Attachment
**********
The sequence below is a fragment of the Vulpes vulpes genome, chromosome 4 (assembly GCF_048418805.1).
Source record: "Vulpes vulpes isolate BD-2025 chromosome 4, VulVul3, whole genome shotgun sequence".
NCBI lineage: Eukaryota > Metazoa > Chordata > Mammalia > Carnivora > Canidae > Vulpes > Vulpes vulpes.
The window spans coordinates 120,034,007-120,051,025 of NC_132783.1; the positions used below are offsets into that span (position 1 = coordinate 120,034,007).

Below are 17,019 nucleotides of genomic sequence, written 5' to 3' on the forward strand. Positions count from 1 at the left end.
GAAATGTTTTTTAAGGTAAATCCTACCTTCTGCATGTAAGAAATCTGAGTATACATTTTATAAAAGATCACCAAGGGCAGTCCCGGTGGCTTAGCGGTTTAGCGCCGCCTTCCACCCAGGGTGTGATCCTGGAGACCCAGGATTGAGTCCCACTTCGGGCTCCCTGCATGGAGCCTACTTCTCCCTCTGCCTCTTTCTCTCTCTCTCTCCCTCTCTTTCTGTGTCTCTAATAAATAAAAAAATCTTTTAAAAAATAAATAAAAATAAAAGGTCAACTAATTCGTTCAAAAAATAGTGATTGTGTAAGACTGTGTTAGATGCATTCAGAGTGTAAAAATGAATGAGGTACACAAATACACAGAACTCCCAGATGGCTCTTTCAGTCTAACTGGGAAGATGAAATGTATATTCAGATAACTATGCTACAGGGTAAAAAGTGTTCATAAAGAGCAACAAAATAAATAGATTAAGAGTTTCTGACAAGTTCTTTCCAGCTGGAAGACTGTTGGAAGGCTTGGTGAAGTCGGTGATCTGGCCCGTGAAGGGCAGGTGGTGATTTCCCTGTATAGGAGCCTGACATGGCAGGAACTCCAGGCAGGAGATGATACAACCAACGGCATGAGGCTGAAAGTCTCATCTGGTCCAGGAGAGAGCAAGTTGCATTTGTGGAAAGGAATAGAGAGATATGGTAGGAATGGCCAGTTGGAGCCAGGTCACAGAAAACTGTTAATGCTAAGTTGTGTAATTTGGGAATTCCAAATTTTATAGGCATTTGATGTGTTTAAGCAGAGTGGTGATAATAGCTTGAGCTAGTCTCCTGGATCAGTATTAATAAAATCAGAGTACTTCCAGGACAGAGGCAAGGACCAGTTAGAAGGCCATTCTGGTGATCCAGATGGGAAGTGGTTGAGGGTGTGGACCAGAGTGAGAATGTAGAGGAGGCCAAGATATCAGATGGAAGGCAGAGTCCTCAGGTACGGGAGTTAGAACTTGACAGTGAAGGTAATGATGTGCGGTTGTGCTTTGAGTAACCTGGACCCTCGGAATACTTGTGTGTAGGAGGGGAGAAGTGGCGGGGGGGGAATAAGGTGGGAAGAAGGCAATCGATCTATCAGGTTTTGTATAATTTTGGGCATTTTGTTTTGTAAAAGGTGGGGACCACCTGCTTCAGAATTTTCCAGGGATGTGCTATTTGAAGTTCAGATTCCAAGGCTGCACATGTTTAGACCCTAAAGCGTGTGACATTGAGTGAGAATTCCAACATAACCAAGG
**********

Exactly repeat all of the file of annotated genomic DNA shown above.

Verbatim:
The sequence below is a fragment of the Vulpes vulpes genome, chromosome 4 (assembly GCF_048418805.1).
Source record: "Vulpes vulpes isolate BD-2025 chromosome 4, VulVul3, whole genome shotgun sequence".
NCBI lineage: Eukaryota > Metazoa > Chordata > Mammalia > Carnivora > Canidae > Vulpes > Vulpes vulpes.
The window spans coordinates 120,034,007-120,051,025 of NC_132783.1; the positions used below are offsets into that span (position 1 = coordinate 120,034,007).

Below are 17,019 nucleotides of genomic sequence, written 5' to 3' on the forward strand. Positions count from 1 at the left end.
GAAATGTTTTTTAAGGTAAATCCTACCTTCTGCATGTAAGAAATCTGAGTATACATTTTATAAAAGATCACCAAGGGCAGTCCCGGTGGCTTAGCGGTTTAGCGCCGCCTTCCACCCAGGGTGTGATCCTGGAGACCCAGGATTGAGTCCCACTTCGGGCTCCCTGCATGGAGCCTACTTCTCCCTCTGCCTCTTTCTCTCTCTCTCTCCCTCTCTTTCTGTGTCTCTAATAAATAAAAAAATCTTTTAAAAAATAAATAAAAATAAAAGGTCAACTAATTCGTTCAAAAAATAGTGATTGTGTAAGACTGTGTTAGATGCATTCAGAGTGTAAAAATGAATGAGGTACACAAATACACAGAACTCCCAGATGGCTCTTTCAGTCTAACTGGGAAGATGAAATGTATATTCAGATAACTATGCTACAGGGTAAAAAGTGTTCATAAAGAGCAACAAAATAAATAGATTAAGAGTTTCTGACAAGTTCTTTCCAGCTGGAAGACTGTTGGAAGGCTTGGTGAAGTCGGTGATCTGGCCCGTGAAGGGCAGGTGGTGATTTCCCTGTATAGGAGCCTGACATGGCAGGAACTCCAGGCAGGAGATGATACAACCAACGGCATGAGGCTGAAAGTCTCATCTGGTCCAGGAGAGAGCAAGTTGCATTTGTGGAAAGGAATAGAGAGATATGGTAGGAATGGCCAGTTGGAGCCAGGTCACAGAAAACTGTTAATGCTAAGTTGTGTAATTTGGGAATTCCAAATTTTATAGGCATTTGATGTGTTTAAGCAGAGTGGTGATAATAGCTTGAGCTAGTCTCCTGGATCAGTATTAATAAAATCAGAGTACTTCCAGGACAGAGGCAAGGACCAGTTAGAAGGCCATTCTGGTGATCCAGATGGGAAGTGGTTGAGGGTGTGGACCAGAGTGAGAATGTAGAGGAGGCCAAGATATCAGATGGAAGGCAGAGTCCTCAGGTACGGGAGTTAGAACTTGACAGTGAAGGTAATGATGTGCGGTTGTGCTTTGAGTAACCTGGACCCTCGGAATACTTGTGTGTAGGAGGGGAGAAGTGGCGGGGGGGGAATAAGGTGGGAAGAAGGCAATCGATCTATCAGGTTTTGTATAATTTTGGGCATTTTGTTTTGTAAAAGGTGGGGACCACCTGCTTCAGAATTTTCCAGGGATGTGCTATTTGAAGTTCAGATTCCAAGGCTGCACATGTTTAGACCCTAAAGCGTGTGACATTGAGTGAGAATTCCAACATAACCAAGG